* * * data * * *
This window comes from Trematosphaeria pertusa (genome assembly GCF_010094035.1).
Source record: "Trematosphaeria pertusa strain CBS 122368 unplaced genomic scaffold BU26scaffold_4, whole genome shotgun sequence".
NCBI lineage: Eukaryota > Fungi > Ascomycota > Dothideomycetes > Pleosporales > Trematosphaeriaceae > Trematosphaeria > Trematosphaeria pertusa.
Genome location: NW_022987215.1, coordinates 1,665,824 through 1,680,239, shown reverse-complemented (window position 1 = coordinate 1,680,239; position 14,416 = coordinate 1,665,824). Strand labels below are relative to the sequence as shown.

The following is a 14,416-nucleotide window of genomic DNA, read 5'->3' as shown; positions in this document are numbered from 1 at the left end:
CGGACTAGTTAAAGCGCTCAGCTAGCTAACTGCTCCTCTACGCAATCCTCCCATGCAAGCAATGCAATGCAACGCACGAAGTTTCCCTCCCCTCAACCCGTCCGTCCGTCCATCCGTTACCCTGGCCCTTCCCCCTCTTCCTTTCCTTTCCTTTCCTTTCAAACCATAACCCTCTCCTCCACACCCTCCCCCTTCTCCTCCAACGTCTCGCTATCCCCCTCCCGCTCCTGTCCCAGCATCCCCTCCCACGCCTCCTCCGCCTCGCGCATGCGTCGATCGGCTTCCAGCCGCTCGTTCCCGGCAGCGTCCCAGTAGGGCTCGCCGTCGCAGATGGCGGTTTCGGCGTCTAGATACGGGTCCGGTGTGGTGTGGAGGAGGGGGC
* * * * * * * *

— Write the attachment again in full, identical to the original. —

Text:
This window comes from Trematosphaeria pertusa (genome assembly GCF_010094035.1).
Source record: "Trematosphaeria pertusa strain CBS 122368 unplaced genomic scaffold BU26scaffold_4, whole genome shotgun sequence".
NCBI lineage: Eukaryota > Fungi > Ascomycota > Dothideomycetes > Pleosporales > Trematosphaeriaceae > Trematosphaeria > Trematosphaeria pertusa.
Genome location: NW_022987215.1, coordinates 1,665,824 through 1,680,239, shown reverse-complemented (window position 1 = coordinate 1,680,239; position 14,416 = coordinate 1,665,824). Strand labels below are relative to the sequence as shown.

The following is a 14,416-nucleotide window of genomic DNA, read 5'->3' as shown; positions in this document are numbered from 1 at the left end:
CGGACTAGTTAAAGCGCTCAGCTAGCTAACTGCTCCTCTACGCAATCCTCCCATGCAAGCAATGCAATGCAACGCACGAAGTTTCCCTCCCCTCAACCCGTCCGTCCGTCCATCCGTTACCCTGGCCCTTCCCCCTCTTCCTTTCCTTTCCTTTCCTTTCAAACCATAACCCTCTCCTCCACACCCTCCCCCTTCTCCTCCAACGTCTCGCTATCCCCCTCCCGCTCCTGTCCCAGCATCCCCTCCCACGCCTCCTCCGCCTCGCGCATGCGTCGATCGGCTTCCAGCCGCTCGTTCCCGGCAGCGTCCCAGTAGGGCTCGCCGTCGCAGATGGCGGTTTCGGCGTCTAGATACGGGTCCGGTGTGGTGTGGAGGAGGGGGC